Measles catch-up vaccine to be offered to 310,000 people

Fears of virus outbreak persist as cases continue to rise in rest of Europe


More than 300,000 people are to be offered a measles catch-up vaccine under plans to come before Cabinet on Tuesday.

The catch-up vaccine programme has been drawn up over fears of outbreaks of the highly infectious virus in unprotected segments of the population.

Measles cases continue to rise across the UK and the rest of Europe, although so far in Ireland 12 cases have been reported and only one of these has been confirmed.

Marginalised groups, healthcare workers and young adults aged up to 24 years are expected to be targeted in the first phase of the campaign, which is expected to cost €4.6 million.


A catch-up programme for children up to the age of 10 was put in place last November, and the second MMR vaccine was brought forward by a school term to boost children’s protection.

It is now intended to offer a catch-up vaccine to 310,000 people, Minister for Health Stephen Donnelly will tell Cabinet.

A 12-13 week campaign will be aimed at children, young people up to 24, healthcare workers, groups such as Travellers, Roma, refugees, people seeking international protection, other migrants and prisoners.

The next priority group will be those aged 25 to 34, and then those born after 1978. People born in Ireland before 1978 are likely to have immunity to measles.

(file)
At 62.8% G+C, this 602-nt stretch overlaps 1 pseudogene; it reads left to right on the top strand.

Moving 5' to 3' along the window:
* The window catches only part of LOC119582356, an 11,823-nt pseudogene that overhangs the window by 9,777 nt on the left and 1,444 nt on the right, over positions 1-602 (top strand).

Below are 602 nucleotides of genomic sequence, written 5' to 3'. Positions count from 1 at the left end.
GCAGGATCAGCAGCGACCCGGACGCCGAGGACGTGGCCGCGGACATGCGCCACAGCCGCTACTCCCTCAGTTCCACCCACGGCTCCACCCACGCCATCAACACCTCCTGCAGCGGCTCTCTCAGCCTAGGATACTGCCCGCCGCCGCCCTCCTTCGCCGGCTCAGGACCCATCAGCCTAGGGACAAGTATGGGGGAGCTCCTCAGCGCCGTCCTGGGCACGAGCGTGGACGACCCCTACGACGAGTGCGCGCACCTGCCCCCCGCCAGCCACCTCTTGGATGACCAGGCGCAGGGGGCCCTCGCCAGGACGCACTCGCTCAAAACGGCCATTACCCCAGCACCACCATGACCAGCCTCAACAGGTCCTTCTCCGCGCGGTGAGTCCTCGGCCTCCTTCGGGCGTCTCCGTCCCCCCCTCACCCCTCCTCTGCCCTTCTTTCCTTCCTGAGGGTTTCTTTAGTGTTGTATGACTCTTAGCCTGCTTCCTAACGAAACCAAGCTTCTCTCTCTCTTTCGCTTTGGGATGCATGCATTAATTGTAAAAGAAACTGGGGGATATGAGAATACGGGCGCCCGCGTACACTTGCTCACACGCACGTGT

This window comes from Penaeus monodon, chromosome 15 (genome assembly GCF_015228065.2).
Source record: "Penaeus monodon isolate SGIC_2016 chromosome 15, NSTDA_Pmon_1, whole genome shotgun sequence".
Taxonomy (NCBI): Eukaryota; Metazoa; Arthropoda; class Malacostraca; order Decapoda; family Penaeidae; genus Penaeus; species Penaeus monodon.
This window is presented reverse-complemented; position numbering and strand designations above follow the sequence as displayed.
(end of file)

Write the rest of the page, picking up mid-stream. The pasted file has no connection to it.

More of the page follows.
Most of the vaccines will be delivered by GPs and occupational health teams, although HSE immunisation teams may also be used.

Last week, a further nine possible cases of measles were reported to the Health Protection Surveillance Centre.

Six were identified in men or boys, with the other three in women or girls.

The latest figures come following the death of a man earlier this month.

A 48-year-old man died from the disease in a hospital in the midlands. It is believed he contracted the viral illness following a trip to Birmingham, in the UK, where a large outbreak of measles is ongoing.

There were four cases of measles in the country last year, two in 2022, none in 2021 and five in 2020. No deaths were reported in any of those years.

Measles is a highly contagious disease, which is spread by coughs and sneezes and can be serious at any age.

According to the World Health Organisation, cases of measles in Europe last year rose 45-fold, in an “alarming” increase.

Paul Cullen

Paul Cullen

Paul Cullen is Health Editor of The Irish Times